Salk scientists uncover the health effects of metabolic “magic bullet” protein
The metabolic protein AMPK has been described as a kind of magic bullet for well-being because it can improve cardiovascular health, treat mitochondrial disease and even extend life span.
Now, Professor Reuben Shaw, first author Daniel Garcia and collaborators have developed a new system that lets them study in detail exactly how, where and when AMPK carries out its molecular and therapeutic functions.
- Gerald Shadel explores stressed-out mitochondriaInside Salk sat down with Shadel to find out how he became interested in mitochondria, what he is driven by scientifically and what he has learned about aging along the way.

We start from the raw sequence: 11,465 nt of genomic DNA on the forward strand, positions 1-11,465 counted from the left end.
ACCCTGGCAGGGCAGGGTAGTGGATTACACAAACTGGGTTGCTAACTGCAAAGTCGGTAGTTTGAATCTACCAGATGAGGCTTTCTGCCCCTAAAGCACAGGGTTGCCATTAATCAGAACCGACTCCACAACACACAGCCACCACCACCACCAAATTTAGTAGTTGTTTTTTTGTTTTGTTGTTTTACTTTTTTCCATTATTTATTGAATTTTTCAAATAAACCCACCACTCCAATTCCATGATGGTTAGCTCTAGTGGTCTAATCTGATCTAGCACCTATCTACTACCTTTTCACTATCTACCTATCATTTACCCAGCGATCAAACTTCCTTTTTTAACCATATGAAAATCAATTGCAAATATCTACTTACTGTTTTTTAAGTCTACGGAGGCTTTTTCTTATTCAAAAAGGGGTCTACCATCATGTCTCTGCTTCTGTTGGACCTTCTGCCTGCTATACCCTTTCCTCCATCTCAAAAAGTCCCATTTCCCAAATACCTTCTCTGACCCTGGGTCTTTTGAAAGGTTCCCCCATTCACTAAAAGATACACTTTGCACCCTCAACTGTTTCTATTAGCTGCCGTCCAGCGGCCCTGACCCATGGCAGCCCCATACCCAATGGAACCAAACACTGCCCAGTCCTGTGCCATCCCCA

- The science of agingWhat we know about longevity so far: Minimizing smoking, obesity and overeating while maximizing exercise and social interactions seem to correspond to longer and healthier lives, but not always. While many factors have been touted as panaceas for extending life–everything from adhering to a Mediterranean diet to regularly imbibing red wine–a “fountain of youth” has remained stubbornly elusive.
- Lillian Eichner: Reading the clues to fight cancerEichner began studying cancer while pursuing her PhD at McGill University in Montreal. She was drawn to the Salk Institute for her postdoctoral studies because Reuben Shaw, director of the Salk Cancer Center and a professor in Salk’s Molecular and Cell Biology Laboratory, has taken a new approach to cancer by studying the metabolic pathways of deadly tumors.
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